Trains For America

More choices for better transportation

Amtrak long distance ridership up, despite corridor losses

Bloomberg reports on possible fare cuts because of declining Acela passenger loads.

By Chris Dolmetsch

March 3 (Bloomberg) — Amtrak, the national passenger railroad company that cut fares on its high-speed Acela last month, may lower ticket prices on other trains as ridership drops, Chief Executive Officer Joseph Boardman said.

Passengers are switching to slower, cheaper regional trains from the Acela, and the railroad is examining whether to reduce fares on all of its routes, said Boardman, 60, a former New York state transportation commissioner who replaced Alex Kummant in November.

And now, as the late Mr. Harvey would say, the rest of the story.

The railroad isn’t seeing a similar drop on its long- distance trains, Boardman said. Projections show passenger loads on those routes are up 6.1 percent for the fiscal year to date, with a 3.5 percent increase in February, Amtrak spokesman Cliff Black said.

It is important for Congress and journalists to know that there is an Amtrak out beyond the northeast corridor.

Now before somebody accuses me of the typical “us versus them” circular firing squad attitude common among rail advocates, let me assure you that it is not so. The Washington-Boston service is an essential part of the national transportation system.

Nonetheless, Amtrak’s long distance trains are subject to constant nit-picking despite excellent performance in the face of a harsh economic downtown. These trains suffer many difficulties.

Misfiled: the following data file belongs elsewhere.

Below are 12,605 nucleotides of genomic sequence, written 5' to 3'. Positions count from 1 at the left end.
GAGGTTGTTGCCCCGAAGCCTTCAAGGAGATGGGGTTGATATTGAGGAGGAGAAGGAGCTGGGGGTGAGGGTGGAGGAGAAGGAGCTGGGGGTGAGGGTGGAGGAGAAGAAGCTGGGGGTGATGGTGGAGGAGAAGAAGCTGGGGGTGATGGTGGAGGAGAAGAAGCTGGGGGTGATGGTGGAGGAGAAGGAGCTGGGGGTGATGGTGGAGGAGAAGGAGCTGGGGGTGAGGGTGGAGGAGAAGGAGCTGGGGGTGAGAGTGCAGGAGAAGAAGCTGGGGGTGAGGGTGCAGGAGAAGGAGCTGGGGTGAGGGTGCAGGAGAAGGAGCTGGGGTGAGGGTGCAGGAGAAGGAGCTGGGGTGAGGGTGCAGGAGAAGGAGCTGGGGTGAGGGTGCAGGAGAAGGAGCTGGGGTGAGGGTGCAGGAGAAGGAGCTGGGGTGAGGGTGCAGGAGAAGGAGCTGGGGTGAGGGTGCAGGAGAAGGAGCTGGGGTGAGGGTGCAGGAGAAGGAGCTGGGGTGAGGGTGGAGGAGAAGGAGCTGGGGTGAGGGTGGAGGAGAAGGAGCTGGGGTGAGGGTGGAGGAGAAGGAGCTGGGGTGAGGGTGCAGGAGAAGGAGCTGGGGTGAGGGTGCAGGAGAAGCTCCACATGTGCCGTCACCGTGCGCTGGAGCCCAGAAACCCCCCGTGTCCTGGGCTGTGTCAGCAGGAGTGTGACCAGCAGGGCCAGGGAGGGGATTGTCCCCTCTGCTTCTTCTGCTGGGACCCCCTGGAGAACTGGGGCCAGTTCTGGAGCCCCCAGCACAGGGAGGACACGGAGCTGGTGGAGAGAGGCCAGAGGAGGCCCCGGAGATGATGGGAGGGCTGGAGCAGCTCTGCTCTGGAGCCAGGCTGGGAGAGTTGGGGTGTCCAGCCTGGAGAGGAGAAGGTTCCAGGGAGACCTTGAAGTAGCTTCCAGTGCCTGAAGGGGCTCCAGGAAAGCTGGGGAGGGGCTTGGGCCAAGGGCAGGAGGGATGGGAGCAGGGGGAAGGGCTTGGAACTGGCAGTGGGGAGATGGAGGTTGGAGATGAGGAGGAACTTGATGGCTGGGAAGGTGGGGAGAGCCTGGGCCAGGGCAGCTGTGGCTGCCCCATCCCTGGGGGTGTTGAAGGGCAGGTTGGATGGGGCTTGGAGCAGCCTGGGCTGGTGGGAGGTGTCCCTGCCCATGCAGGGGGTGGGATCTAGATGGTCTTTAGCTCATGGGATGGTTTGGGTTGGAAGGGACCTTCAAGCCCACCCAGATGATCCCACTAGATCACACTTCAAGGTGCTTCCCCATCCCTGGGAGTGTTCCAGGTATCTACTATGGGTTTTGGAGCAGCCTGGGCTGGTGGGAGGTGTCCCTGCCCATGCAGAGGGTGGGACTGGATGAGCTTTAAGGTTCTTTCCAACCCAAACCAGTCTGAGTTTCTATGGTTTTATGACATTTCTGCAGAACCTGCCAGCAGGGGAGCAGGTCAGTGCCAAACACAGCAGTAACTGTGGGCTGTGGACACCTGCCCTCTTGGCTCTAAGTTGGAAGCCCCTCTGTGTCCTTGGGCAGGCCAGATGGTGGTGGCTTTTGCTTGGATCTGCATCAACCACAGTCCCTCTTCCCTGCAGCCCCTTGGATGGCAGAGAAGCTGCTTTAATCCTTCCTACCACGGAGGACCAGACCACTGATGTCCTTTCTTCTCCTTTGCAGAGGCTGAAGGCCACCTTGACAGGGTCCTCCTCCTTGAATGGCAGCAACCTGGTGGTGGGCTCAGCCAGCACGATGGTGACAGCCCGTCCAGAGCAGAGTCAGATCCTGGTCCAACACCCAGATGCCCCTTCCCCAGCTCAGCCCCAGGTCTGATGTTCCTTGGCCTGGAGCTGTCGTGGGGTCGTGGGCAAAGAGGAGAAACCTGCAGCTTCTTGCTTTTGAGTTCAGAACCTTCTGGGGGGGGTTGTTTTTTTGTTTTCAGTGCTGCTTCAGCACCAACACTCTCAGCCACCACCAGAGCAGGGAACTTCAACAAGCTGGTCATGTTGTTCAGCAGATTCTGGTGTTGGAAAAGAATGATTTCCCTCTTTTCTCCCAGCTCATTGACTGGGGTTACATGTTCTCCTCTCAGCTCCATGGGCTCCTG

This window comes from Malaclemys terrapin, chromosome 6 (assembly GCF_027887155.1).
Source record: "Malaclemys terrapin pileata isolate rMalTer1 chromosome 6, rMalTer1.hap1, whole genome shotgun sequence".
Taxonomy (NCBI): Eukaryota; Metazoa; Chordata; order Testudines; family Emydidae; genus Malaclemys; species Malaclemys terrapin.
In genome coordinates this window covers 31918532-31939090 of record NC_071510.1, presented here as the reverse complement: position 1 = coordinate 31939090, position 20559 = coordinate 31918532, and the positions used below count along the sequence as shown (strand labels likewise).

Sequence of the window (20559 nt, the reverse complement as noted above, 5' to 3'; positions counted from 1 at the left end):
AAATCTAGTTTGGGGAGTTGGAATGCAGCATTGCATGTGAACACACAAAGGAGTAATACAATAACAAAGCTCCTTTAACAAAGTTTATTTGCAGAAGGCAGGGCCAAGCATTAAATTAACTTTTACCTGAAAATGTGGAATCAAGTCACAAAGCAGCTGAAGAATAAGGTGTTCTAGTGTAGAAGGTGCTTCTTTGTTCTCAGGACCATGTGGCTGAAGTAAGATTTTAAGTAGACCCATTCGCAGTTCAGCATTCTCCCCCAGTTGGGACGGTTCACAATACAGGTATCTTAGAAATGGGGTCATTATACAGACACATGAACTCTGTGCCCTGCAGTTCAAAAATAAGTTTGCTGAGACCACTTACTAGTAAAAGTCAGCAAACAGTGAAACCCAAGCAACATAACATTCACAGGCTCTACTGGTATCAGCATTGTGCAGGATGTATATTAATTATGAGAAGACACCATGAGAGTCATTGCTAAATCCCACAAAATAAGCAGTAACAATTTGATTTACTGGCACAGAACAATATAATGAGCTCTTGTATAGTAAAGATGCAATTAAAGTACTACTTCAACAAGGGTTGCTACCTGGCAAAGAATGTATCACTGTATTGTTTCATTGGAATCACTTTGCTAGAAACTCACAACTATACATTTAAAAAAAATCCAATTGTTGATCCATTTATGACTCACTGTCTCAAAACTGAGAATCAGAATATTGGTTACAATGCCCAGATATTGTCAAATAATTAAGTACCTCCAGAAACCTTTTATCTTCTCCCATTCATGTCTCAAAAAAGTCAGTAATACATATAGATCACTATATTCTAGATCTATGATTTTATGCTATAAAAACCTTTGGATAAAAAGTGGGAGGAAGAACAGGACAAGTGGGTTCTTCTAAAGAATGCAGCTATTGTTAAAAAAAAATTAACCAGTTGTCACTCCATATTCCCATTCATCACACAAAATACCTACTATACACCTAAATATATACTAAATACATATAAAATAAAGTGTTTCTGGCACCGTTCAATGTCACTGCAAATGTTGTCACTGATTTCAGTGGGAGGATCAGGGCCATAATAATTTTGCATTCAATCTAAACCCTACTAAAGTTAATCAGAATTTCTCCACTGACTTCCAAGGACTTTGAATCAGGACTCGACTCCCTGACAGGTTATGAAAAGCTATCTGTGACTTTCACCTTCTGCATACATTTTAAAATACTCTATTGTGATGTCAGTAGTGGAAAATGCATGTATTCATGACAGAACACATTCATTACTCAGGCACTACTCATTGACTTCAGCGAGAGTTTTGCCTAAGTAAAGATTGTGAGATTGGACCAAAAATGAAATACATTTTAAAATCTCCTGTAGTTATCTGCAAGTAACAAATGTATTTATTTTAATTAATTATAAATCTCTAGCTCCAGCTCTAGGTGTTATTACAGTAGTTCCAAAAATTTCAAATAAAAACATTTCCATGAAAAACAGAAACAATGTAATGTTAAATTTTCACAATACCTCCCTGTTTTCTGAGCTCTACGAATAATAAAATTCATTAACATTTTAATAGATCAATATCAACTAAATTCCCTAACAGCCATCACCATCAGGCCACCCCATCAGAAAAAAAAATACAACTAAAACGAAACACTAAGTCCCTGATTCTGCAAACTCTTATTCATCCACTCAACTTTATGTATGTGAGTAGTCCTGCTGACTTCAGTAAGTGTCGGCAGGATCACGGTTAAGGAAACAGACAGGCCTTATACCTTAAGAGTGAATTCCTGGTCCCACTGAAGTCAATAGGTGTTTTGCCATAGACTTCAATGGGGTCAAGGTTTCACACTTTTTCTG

• Typically dilapidated stations with inadequate staff and platforms.
  • Gross shortages of equipment cause very inventory necessary to build revenue.
  • Host railroad dispatching often causes unnecessary delays.. Passengers hold Amtrak accountable for something over which it has absolutely no control.
  • Most intermediate cities have only one train a day in each direction. This means that some significant towns, like Little Rock where I live, have trains that come and go in the middle of the might. That means they are essentially unserved.
  • Dining car operation is under direct congressional supervision. (only a slight exaggeration.)

Long distance passengers may not be high end business travelers, but they bring a notable share to the bottom line. They are students, families, working folks and retired people on personal business. They count too.

If passengers are paying for trips on long distance trains, why would you cut the fares that seem to meet market needs? That is the bad news.

The good news is much better. Amtrak long distance service is proving its worth in tough economic times. It deserves more financial support to increase ridership and revenue.

Filed under: Amtrak, Passenger Rail Politics, Passenger Rail Transportatio Policy

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March 2009


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